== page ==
For a week, the British press has been obsessed with the case of a farmer—not a Zimbabwean farmer for a change, but a British one who was sentenced to life imprisonment for murder after shooting dead a 16-year-old Gypsy who was trying to burgle his house. Tony Martin, a cranky 55-year-old loner with racist views, shot the boy in the back with an unlicensed shotgun when disturbed during the night in his isolated, ramshackle farmhouse (appropriately named Bleak House) in Norfolk, an eastern county of England. His defense was that he was frightened and blinded by a flashlight in the dark. Martin was found by a jury to be guilty of murder for using more than "reasonable force" in his own defense. The judge had no sentencing alternative, since a life sentence is mandatory in Britain for any kind of murder.
A public outcry has followed. An opinion poll published last weekend in the Mail on Sunday found that 44 percent of the British people would be willing to break the law in defense of their homes and that 70 percent thought the sentence was too harsh. Even Hugo Young, one of Britain's leading liberal commentators, wrote Thursday in the Guardian that it was an "outrage." He urged abolition of the mandatory life sentence for murder, saying that it "nullifies the grades of stigma between a desperate act of domestic violence and contract murders by a professional killer."
The Guardian led its front page Thursday with derision of Conservative opposition leader William Hague, who has responded to the Martin case by promising that "the next Conservative government will overhaul the law with a strong presumption that, in future, the state will be on the side of people who protect their homes and families against criminals." It said his "attempt to exploit public anger" backfired when it emerged that, as a member of the last Conservative government, he had voted against a change in the law that could have allowed the Norfolk farmer to walk free.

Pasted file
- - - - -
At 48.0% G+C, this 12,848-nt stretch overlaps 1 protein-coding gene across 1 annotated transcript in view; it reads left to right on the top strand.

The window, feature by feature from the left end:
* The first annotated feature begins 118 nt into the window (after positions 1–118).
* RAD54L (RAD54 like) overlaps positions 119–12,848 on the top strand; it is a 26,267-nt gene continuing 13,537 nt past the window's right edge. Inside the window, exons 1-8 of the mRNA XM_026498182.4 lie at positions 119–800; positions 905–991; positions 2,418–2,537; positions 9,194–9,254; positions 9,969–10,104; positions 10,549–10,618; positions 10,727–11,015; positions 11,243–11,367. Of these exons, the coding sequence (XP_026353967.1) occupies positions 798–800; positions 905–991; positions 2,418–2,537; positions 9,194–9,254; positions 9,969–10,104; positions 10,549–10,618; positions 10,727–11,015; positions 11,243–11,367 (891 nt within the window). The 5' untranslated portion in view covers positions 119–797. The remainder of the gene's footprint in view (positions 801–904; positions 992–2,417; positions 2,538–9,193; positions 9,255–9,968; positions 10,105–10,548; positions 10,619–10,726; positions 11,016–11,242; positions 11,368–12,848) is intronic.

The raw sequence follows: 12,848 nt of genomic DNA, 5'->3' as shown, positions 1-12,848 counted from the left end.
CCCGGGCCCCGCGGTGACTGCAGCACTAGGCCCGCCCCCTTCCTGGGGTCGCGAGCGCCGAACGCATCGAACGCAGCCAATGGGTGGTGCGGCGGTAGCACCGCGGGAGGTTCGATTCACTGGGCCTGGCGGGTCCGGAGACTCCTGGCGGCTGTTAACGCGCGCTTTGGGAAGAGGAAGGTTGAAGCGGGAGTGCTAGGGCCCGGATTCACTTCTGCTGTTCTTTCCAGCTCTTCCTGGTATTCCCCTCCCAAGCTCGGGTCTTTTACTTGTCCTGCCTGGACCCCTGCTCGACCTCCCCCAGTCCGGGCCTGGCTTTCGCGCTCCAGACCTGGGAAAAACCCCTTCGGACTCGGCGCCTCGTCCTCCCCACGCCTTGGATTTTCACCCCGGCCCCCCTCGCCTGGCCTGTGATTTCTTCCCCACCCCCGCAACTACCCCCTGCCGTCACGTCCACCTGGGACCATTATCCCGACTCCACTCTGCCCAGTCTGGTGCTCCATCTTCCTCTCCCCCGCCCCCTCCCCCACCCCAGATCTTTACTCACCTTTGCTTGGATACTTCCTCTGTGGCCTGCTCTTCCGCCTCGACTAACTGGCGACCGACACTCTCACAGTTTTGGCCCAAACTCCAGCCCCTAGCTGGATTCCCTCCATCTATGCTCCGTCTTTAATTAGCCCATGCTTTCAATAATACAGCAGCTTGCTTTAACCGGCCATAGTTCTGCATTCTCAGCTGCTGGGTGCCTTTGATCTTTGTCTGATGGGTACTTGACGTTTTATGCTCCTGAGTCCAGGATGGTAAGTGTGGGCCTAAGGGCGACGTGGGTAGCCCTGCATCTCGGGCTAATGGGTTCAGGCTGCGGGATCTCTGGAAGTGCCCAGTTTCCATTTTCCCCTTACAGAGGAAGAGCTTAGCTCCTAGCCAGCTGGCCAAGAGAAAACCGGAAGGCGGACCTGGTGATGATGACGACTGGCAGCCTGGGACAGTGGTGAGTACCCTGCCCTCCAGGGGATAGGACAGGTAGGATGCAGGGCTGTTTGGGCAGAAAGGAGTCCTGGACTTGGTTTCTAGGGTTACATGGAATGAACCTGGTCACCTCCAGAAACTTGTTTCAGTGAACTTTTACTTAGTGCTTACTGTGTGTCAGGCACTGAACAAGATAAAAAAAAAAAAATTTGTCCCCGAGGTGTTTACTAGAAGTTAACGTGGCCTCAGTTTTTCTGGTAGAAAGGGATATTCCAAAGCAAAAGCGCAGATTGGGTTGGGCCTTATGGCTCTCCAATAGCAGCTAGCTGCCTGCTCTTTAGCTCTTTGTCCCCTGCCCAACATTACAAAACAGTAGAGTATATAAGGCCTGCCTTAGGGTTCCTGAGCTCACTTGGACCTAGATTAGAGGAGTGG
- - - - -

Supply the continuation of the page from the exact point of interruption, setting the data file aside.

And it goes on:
The conservative Daily Telegraph led its front page with the story of an assault on the Australian feminist writer, Germaine Greer. That story also played prominently in Australia's Sydney Morning Herald and in the National Post of Canada. Like Martin, Greer lives in the east of England in an isolated house, but her assailant was a female 19-year-old Bath University student who had been stalking her. The young woman, who is now undergoing psychiatric evaluation in a hospital, forced Greer back into her house and tied her up before breaking her spectacles and smashing her ornaments with a poker.
As a Zimbabwean government delegation started talks in London Thursday on the agitation in Zimbabwe over land redistribution, Mark Steyn made a ferocious attack in Canada's National Post on the country's prime minister, Robert Mugabe, whose supporters have killed two white farmers and several of their black workers while illegally occupying their farms. Steyn, a conservative Canadian columnist based in New Hampshire, contributes regularly to the newspapers of the Canadian media tycoon Conrad Black on both sides of the Atlantic. Last weekend, in London's Sunday Telegraph, he said crime was lower in the United States than in Britain because of Britain's misguided restrictions on gun ownership and use.
In the National Post, he dwelled at length on Mugabe's homophobia. "Having been denounced as a homophobe in The New York Times the other week, I know a thing or two about this subject," he wrote. "And if he'd sought my advice, as one homophobe to another, I'd have advised him to lay off the gay cracks. Personally, I thought his denunciation of Tony Blair as a 'gay gangster' leading 'the gay government of the gay United gay Kingdom' was reasonably accurate, given the British cabinet's lack of visible heterosexuals." But he ended with a defence of British colonialism. "[I]nsofar as Zimbabwe is able to avoid the fate to which Mr. Mugabe is determined to consign it, it will rest on those institutions bequeathed to it by British constitutionalism: a reasonably independent judiciary, a respectable political opposition, and a free-ish press. Three very real cheers for the British Empire."
On the subject of freedom of speech, the Straits Times of Singapore commented in an editorial Thursday on the Singapore government's announcement this week that by August the country will have a Speakers' Corner, "available to all and sundry who care to speak their minds." The paper said, "It will be a novelty to Singaporeans, who tend to shy away from contending with people in authority, much less to submit their thoughts and beliefs to public scrutiny. There is no tradition of public jousting." The paper expressed a hope that the Speakers' Corner would not "degenerate into a tourist oddity, rather like the one in London's Hyde Park," but it approved the various government restrictions applying to it, especially the ban on foreigners taking part. "This is consistent with Singapore's standard operating procedure that non-citizens resident here are valued for their economic contributions, but should leave politics and bedrock policies to those whose home it is," it said.